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Baker Institute for Animal Health

DEDICATED TO THE STUDY OF VETERINARY INFECTIOUS DISEASES, IMMUNOLOGY, GENETICS, AND REPRODUCTION

Westie Foundation Funds Allergic Disease Research

Baker Institute immunologist Dr. Elia Tait Wojno wants to unlock the mystery of the canine immune system. She seeks to find better ways to treat a common affliction, and possibly the most burdensome one, in the West Highland White Terrier breed – atopic dermatitis (AD). New funding from the Westie Foundation of America (WFA) will provide the support she needs to launch a new study.

According to the AKC Canine Health Foundation, 10% of dogs are affected by AD which is the second most common allergy in dogs behind flea bite allergy.

A unique human/canine researcher

“We are pleased to provide this grant to Dr. Tait Wojno to support her work in allergic disease in Westies, and atopic dermatitis, in particular,” said Kay McGuire, DVM, and Vice President, Health for WFA. “The work she is doing in AD in canine medicine side-by-side with human medicine is unique and we believe is part of the future for improving the health of our Westies.”

It is the perspective that Tait Wojno brings to the table, along with her ongoing collaborations in human medicine that provide the basis for potentially dramatic improvement in canine allergy. “This project offers the opportunity to make a difference in dogs’ and humans’ lives. For the work in canine allergy, I feel like the real opportunity is that the work we do in the lab will have a real clinical impact in the short term – for discovery and also to apply the knowledge in a practical and helpful way,” she said.

“We know relatively little about what the immune system in the dog does when it becomes allergic. There are exciting questions to answer that could guide us towards directions to develop better treatments for dogs with allergies,” said Tait Wojno. “It is quite a burden – dogs with allergic disease. When the quality of life of dogs is negatively impacted, the owners’ lives are negatively impacted.”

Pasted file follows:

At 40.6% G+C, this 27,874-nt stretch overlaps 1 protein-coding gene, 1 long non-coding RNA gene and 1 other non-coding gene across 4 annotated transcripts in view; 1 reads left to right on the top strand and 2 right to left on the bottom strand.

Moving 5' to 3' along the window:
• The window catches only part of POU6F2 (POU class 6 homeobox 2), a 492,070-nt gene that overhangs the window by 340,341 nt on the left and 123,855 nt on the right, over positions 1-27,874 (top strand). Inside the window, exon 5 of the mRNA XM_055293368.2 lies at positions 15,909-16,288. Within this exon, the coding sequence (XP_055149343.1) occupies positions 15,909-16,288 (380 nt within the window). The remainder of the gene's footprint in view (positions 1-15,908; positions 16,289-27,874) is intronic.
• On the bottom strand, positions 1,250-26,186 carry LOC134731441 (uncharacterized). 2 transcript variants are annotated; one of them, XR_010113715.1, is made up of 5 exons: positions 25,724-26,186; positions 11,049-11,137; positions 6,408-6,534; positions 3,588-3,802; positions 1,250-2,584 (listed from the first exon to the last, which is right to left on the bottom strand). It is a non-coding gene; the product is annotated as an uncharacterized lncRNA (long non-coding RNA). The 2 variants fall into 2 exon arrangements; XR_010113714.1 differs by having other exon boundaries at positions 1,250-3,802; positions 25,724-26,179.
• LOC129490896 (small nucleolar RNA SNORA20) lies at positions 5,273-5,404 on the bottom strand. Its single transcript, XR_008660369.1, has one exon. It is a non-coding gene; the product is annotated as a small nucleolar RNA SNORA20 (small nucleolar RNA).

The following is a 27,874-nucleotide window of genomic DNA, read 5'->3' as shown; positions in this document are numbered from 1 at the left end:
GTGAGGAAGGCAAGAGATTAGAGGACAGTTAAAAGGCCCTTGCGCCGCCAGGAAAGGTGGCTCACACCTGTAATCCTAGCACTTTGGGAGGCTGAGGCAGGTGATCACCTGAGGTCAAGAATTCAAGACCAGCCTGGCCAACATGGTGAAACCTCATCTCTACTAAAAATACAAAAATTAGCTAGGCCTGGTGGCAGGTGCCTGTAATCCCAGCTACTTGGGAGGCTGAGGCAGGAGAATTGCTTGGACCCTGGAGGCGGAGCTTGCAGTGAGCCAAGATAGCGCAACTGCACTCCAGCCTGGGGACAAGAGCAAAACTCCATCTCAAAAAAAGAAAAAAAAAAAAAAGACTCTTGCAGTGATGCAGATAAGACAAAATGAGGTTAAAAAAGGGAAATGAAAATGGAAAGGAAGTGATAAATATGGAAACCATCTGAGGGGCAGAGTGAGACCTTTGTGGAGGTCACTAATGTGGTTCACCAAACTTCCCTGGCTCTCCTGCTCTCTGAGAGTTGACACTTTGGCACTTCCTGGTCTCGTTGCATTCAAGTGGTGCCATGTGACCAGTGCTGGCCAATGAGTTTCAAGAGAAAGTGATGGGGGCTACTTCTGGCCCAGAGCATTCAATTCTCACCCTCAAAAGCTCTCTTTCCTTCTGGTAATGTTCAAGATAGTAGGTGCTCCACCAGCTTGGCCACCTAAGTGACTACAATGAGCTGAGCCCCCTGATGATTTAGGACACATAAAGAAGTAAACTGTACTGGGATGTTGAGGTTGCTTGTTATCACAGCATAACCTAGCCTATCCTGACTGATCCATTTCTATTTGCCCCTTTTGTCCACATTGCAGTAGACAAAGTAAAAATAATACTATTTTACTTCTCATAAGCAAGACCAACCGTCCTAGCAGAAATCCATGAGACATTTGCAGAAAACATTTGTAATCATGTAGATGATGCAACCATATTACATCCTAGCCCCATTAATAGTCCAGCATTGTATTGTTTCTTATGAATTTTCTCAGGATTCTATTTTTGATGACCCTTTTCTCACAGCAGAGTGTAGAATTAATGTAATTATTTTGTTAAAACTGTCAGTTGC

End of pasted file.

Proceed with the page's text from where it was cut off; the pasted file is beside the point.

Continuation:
An assistant professor at Cornell University’s College of Veterinary Medicine, Tait Wojno didn’t begin her research working in canine disease. She completed a fellowship at the University of Pennsylvania, Philadelphia where she also received her doctoral training, studying immune responses during infection and allergy.

She spent years looking at human allergic conditions in the field of immunology, training that helped her better understand atopic dermatitis and allergy. 

Professor William H. Miller, Jr., VMD, DACVD, Medical Director of Cornell University’s Companion Animal Hospital believes Tait Wojno’s work and her expertise are the right fit to help figure out AD in Westies.  “With her experience in innate immunity, she’s in a very good position to help define the array of allergic mechanisms in allergic dogs. Her long term findings may lead to the development of new treatments.”

The specific goal for Tait Wojno’s research project is to identify an immune cell profile of an allergic Westie and determine how it differs from that of a healthy Westie. She is confident that her team will be able to identify an immune cell profile in the blood of allergic dogs. This profile may also exist in dogs that don’t yet show signs of allergies but will develop them. This work will provide researchers with a better understanding of the immune responses that underlie allergy in dogs, which will increase our ability to identify biomarkers of disease, develop new therapies, and come up with ways to measure response to therapy. “Having a way to measure if therapy is successful early on can make a difference,” she said. 

Ultimately, Tait Wojno hopes this work will help improve lives of all who suffer from atopic dermatitis. “AD - we talk about it a lot in human and veterinary medicine,” she said. Though with the disease, dogs and humans are not dying from the condition, the negative impact on quality of life is clear.  “Human literature shows lost work hours, negative financial impact, time lost at home. This creates a very significant burden.  Data in dogs shows that the same is true for canine allergy.  As much as we can measure their mental health, their happiness – the burden of disease in dogs is really significant and has a negative impact on the dog and the owner, as well.”

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